My point is: people don’t really care what you do. It’s all in your head. Because in the grand scheme of things, what one human being does on a small planet called Earth, is insignificant. Nobody thinks it’s strange that you sit alone in a restaurant or in an airplane. Hey, you might actually make a new friend! Just speak with people and they’ll be more than happy to share their time with you. And usually, if you’re by yourself, they’re the ones who start talking to you.
Just do it
Because when you want something enough, it’s the only possible way. And what kind of life is a life where you don’t face your fears? It’s the best way to grow as a person. Of course I was freaking out a little bit about my decision, but once I went through with my plan, it felt completely natural. I mostly just wondered why I had doubts in the first place and why I didn’t do this sooner.
I was obviously a little bit worried about finding work after returning to Finland. Prior to my trip, I worked for a great company, but there wasn’t enough work on offer for full-time employment. Luckily, we were able to make an on-call contract, where I could return to this company depending on the workload. Unfortunately, they couldn’t offer me that much work after I came back from my trip. But guess what? Within one week of returning to Finland, I had found a new full-time job. I like how my friend Misha puts it: “Life just carries you when daring to go on adventures”.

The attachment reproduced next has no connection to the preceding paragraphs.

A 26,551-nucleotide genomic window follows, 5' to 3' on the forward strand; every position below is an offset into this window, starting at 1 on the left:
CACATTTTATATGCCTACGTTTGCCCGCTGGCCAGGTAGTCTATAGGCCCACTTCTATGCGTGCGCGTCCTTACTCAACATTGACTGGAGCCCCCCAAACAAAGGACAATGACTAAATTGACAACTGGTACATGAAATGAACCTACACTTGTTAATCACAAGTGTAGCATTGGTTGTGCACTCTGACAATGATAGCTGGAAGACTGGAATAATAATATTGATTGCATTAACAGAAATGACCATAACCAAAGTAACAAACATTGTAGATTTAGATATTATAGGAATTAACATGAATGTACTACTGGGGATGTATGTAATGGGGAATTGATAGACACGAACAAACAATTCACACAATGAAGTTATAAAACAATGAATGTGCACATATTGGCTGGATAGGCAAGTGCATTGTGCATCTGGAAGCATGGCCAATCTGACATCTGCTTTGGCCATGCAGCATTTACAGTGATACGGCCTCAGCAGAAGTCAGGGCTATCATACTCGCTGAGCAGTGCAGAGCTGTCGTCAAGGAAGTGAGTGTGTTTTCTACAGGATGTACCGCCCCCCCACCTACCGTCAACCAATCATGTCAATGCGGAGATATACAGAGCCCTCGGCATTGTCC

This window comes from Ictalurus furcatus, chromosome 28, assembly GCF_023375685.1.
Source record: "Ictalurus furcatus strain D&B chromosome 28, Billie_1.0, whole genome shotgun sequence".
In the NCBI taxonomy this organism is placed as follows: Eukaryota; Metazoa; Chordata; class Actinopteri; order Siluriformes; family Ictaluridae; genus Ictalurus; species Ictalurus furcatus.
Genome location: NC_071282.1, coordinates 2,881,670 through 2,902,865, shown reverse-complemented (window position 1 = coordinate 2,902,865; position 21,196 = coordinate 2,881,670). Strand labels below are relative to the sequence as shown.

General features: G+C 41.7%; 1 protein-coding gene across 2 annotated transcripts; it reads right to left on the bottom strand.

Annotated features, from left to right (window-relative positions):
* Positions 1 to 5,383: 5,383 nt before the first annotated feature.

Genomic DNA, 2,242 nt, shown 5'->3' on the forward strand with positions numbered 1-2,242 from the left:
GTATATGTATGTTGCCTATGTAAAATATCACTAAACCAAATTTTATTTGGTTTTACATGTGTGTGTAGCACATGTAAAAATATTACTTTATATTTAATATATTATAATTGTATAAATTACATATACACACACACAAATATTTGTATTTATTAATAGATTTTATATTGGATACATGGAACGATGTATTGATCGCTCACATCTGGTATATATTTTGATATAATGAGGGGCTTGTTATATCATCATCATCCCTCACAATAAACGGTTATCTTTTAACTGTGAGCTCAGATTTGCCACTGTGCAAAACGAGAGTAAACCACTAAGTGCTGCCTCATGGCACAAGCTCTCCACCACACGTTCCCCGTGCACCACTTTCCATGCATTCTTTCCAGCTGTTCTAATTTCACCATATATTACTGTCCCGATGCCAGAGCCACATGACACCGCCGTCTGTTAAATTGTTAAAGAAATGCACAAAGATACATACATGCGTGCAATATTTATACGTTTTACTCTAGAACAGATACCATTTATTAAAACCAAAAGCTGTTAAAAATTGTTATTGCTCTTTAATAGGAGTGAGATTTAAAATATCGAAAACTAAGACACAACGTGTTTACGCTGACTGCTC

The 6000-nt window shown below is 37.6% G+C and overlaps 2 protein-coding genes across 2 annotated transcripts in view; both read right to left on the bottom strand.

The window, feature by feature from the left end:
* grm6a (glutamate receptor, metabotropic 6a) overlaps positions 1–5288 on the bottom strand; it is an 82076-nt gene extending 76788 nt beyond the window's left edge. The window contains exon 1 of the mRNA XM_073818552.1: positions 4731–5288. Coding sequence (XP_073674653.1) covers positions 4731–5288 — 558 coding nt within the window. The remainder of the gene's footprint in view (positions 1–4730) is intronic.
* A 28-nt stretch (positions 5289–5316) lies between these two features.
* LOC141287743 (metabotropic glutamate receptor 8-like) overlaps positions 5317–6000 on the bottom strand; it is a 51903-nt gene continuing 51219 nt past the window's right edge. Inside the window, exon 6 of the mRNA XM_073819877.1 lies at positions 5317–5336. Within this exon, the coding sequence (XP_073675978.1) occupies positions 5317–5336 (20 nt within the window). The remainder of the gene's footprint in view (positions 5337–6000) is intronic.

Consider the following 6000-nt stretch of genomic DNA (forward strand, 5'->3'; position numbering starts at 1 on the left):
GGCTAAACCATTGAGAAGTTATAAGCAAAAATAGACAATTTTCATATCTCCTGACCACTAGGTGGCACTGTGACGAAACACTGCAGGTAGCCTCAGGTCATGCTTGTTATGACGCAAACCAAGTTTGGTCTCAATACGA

I had read in many travel blogs to bring a door stopper. I had one with me, but never needed it. I think listening to your gut instinct gives a very good indication whether a situation is dangerous or not. Sometimes I slept in a person’s living room, and a couple of times in the same room as my host if they had a small apartment. During the three months I travelled through eight countries, I never felt threatened.
You know what my biggest fear is? Waking up at 85 years old with 50 000 € in my bank account and regretting not doing even half of the things I wanted to do. Because you can always sell your time. But you can never buy it back.